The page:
Impeachment Inquiry Overshadows Hopes For Moving Legislation Forward

Oct 16, 2019
Originally published on October 17, 2019 12:48 pm
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The U.S. House today approved a resolution slamming President Trump's decision to withdraw troops from northern Syria. The vote was overwhelming and bipartisan, something that's notable in this divided Congress, especially now with the impeachment inquiry of the president going on. Now, even before the investigation began, Capitol Hill didn't have much of a legislative agenda. And now dreams of any bipartisan legislative victories are fading fast. NPR's congressional reporter Claudia Grisales takes a closer look.

CLAUDIA GRISALES, BYLINE: There were some things that President Trump and Democrats in Congress said they wanted to do together. There were talks of deals on prescription drugs, trade and gun control measures. Then the impeachment inquiry of the president came along. Here's House Intelligence Committee chairman Adam Schiff.

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ADAM SCHIFF: We are looking into whether the president solicited foreign help in a U.S. presidential election again.

GRISALES: Trump says impeachment means the end of legislating on Capitol Hill. And he reminded reporters of that during a recent stop at Joint Base Andrews.

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PRESIDENT DONALD TRUMP: But they're going to tie up our country. We can't talk about gun regulation. We can't talk about anything because, frankly, they're so tied up. They're so screwed up. Nothing gets done.

GRISALES: Even before the impeachment inquiry, there wasn't much of a legislative agenda. The Republican-led Senate focused on confirming judicial nominees. The House, controlled by Democrats, has passed dozens of bills that have languished in the Senate. That includes legislation like expanded background checks for gun purchases, campaign finance reform and a $15 minimum wage bill. Still, House Democratic Speaker Nancy Pelosi says lawmakers will continue to work outside their impeachment inquiry. She's pitching her own plan so the government can negotiate lower prescription drug prices. And the House is negotiating with the administration on a new trade deal with Canada and Mexico. But she recently told reporters Trump is less responsive on those issues with the impeachment inquiry ramping up. Here's Pelosi talking to reporters.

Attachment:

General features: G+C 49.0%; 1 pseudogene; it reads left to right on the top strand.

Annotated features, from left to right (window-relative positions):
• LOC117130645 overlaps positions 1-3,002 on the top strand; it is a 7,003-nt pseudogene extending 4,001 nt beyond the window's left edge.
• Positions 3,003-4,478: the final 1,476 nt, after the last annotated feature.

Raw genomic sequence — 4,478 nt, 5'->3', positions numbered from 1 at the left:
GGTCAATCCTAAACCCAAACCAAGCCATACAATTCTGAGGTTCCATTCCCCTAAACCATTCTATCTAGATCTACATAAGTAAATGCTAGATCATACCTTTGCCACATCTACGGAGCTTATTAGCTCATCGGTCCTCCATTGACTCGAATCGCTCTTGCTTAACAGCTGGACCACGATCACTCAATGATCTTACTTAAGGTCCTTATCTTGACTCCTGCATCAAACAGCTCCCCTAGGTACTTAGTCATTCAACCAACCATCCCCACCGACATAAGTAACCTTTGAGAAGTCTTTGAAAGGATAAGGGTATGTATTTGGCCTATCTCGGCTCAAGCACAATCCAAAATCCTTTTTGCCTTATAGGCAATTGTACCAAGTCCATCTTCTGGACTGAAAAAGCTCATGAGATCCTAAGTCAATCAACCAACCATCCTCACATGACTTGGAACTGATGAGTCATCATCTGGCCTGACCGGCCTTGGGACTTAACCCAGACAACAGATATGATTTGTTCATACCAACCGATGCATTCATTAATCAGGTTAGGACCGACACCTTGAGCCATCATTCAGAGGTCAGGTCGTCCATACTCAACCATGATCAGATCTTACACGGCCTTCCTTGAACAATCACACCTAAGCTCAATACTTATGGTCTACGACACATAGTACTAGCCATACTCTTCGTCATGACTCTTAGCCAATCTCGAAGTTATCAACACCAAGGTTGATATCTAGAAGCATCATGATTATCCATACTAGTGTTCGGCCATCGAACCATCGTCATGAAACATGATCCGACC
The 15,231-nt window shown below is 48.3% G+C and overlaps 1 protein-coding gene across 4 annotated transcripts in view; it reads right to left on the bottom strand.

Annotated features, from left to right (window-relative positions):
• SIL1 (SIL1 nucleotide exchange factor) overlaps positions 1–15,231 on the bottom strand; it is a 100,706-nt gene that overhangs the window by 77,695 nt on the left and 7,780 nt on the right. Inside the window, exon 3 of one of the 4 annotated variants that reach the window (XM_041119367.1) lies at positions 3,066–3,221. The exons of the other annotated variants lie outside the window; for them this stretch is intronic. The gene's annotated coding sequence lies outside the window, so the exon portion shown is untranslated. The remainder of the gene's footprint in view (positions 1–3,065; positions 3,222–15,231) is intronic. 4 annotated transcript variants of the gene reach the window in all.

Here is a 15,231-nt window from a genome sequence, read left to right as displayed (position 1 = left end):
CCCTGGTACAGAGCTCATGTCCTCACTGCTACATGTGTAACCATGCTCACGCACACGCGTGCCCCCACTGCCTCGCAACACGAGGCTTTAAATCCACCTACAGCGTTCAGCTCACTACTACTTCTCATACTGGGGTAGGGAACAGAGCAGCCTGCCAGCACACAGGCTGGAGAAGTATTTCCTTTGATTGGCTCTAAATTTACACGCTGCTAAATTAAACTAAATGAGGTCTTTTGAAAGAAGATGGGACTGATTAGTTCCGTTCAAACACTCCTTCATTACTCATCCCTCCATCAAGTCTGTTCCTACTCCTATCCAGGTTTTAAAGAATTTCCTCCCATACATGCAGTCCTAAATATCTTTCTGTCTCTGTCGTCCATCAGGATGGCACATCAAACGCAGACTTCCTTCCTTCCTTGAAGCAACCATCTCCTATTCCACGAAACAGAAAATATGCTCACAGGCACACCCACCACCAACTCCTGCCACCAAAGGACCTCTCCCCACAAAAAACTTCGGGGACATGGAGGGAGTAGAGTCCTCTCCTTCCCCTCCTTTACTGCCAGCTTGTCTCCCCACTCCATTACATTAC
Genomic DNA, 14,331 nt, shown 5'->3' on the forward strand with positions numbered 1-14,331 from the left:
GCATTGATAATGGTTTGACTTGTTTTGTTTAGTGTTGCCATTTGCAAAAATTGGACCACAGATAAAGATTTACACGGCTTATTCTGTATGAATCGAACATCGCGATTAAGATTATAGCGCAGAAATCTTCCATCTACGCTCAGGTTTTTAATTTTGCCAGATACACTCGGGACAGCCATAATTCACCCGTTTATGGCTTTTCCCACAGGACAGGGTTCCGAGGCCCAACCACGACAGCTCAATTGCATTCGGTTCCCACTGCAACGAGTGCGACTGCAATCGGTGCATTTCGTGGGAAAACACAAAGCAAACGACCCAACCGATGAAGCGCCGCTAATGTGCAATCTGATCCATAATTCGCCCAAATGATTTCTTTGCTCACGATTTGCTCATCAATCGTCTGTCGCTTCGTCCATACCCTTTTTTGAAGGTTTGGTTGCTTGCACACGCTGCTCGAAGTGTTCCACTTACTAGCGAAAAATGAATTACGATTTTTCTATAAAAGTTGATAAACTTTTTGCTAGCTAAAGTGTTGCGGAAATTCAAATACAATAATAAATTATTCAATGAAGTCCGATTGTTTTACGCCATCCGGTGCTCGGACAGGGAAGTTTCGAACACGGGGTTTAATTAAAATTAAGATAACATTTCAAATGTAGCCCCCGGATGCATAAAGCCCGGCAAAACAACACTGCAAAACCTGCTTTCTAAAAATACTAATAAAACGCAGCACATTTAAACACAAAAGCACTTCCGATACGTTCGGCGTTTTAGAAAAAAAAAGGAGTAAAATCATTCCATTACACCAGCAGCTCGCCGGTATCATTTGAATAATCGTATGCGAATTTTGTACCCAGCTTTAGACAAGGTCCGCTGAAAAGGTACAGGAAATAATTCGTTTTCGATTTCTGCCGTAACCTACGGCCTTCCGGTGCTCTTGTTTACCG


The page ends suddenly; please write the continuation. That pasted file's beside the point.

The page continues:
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NANCY PELOSI: So if the president's saying, if you question my actions, I can't agree on any subject, then the ball is in his court.

GRISALES: It's a blame game and a perfect recipe for gridlock. Here's Molly Reynolds. She's a senior fellow at the Brookings Institute. She's familiar with the ups and downs of lawmaking on Capitol Hill.

MOLLY REYNOLDS: Particularly in an era of polarized legislative parties, it can be difficult.

GRISALES: Republicans and Democrats are talking about passing sanctions against Turkey. Another critical area where Congress has to come together is funding the government. They have to come up with a plan by November 21 or face another government shutdown. Reynolds says there could be short-term funding deals, but even that could get tied up with impeachment.

REYNOLDS: That doesn't mean that it won't get kind of tricky or ugly between now and when Congress needs to act on a spending bill again in November.

GRISALES: The window for legislating is getting tighter with an election year fast approaching. And with only a few months left, the odds aren't great for even this small list of legislative priorities before facing voters.

Claudia Grisales, NPR News, Washington.

[POST-BROADCAST CORRECTION: We incorrectly refer to the Brookings Institution as the Brookings Institute in this report.] Transcript provided by NPR, Copyright NPR.